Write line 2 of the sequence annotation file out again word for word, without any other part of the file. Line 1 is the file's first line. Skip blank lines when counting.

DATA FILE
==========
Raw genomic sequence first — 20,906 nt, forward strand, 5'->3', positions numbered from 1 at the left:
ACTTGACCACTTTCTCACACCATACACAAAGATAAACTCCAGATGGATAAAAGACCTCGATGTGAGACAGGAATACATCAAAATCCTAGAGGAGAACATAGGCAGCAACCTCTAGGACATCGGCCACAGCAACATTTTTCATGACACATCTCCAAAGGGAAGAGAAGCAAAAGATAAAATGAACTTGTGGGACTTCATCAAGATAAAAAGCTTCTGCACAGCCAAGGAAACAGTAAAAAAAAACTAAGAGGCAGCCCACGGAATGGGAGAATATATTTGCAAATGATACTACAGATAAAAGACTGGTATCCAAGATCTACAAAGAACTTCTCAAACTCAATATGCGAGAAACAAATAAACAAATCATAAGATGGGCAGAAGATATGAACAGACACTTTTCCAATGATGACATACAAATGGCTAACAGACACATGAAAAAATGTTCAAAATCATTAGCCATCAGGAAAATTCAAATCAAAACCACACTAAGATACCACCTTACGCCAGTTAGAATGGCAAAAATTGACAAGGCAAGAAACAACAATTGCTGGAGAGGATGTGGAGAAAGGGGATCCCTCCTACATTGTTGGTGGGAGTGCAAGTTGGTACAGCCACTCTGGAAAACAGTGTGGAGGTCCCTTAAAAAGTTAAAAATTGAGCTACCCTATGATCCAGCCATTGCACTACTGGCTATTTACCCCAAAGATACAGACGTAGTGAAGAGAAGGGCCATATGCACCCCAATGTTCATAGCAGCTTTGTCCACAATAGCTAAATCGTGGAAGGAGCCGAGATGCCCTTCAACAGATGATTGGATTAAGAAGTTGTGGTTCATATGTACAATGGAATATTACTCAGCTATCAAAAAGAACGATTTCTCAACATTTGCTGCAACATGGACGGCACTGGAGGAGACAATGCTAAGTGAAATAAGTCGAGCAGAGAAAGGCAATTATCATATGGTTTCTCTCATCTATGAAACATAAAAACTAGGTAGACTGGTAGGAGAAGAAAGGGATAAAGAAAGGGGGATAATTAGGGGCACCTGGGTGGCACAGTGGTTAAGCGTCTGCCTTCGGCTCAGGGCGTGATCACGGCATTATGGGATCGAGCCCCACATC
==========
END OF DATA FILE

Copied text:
ACTTGACCACTTTCTCACACCATACACAAAGATAAACTCCAGATGGATAAAAGACCTCGATGTGAGACAGGAATACATCAAAATCCTAGAGGAGAACATAGGCAGCAACCTCTAGGACATCGGCCACAGCAACATTTTTCATGACACATCTCCAAAGGGAAGAGAAGCAAAAGATAAAATGAACTTGTGGGACTTCATCAAGATAAAAAGCTTCTGCACAGCCAAGGAAACAGTAAAAAAAAACTAAGAGGCAGCCCACGGAATGGGAGAATATATTTGCAAATGATACTACAGATAAAAGACTGGTATCCAAGATCTACAAAGAACTTCTCAAACTCAATATGCGAGAAACAAATAAACAAATCATAAGATGGGCAGAAGATATGAACAGACACTTTTCCAATGATGACATACAAATGGCTAACAGACACATGAAAAAATGTTCAAAATCATTAGCCATCAGGAAAATTCAAATCAAAACCACACTAAGATACCACCTTACGCCAGTTAGAATGGCAAAAATTGACAAGGCAAGAAACAACAATTGCTGGAGAGGATGTGGAGAAAGGGGATCCCTCCTACATTGTTGGTGGGAGTGCAAGTTGGTACAGCCACTCTGGAAAACAGTGTGGAGGTCCCTTAAAAAGTTAAAAATTGAGCTACCCTATGATCCAGCCATTGCACTACTGGCTATTTACCCCAAAGATACAGACGTAGTGAAGAGAAGGGCCATATGCACCCCAATGTTCATAGCAGCTTTGTCCACAATAGCTAAATCGTGGAAGGAGCCGAGATGCCCTTCAACAGATGATTGGATTAAGAAGTTGTGGTTCATATGTACAATGGAATATTACTCAGCTATCAAAAAGAACGATTTCTCAACATTTGCTGCAACATGGACGGCACTGGAGGAGACAATGCTAAGTGAAATAAGTCGAGCAGAGAAAGGCAATTATCATATGGTTTCTCTCATCTATGAAACATAAAAACTAGGTAGACTGGTAGGAGAAGAAAGGGATAAAGAAAGGGGGATAATTAGGGGCACCTGGGTGGCACAGTGGTTAAGCGTCTGCCTTCGGCTCAGGGCGTGATCACGGCATTATGGGATCGAGCCCCACATC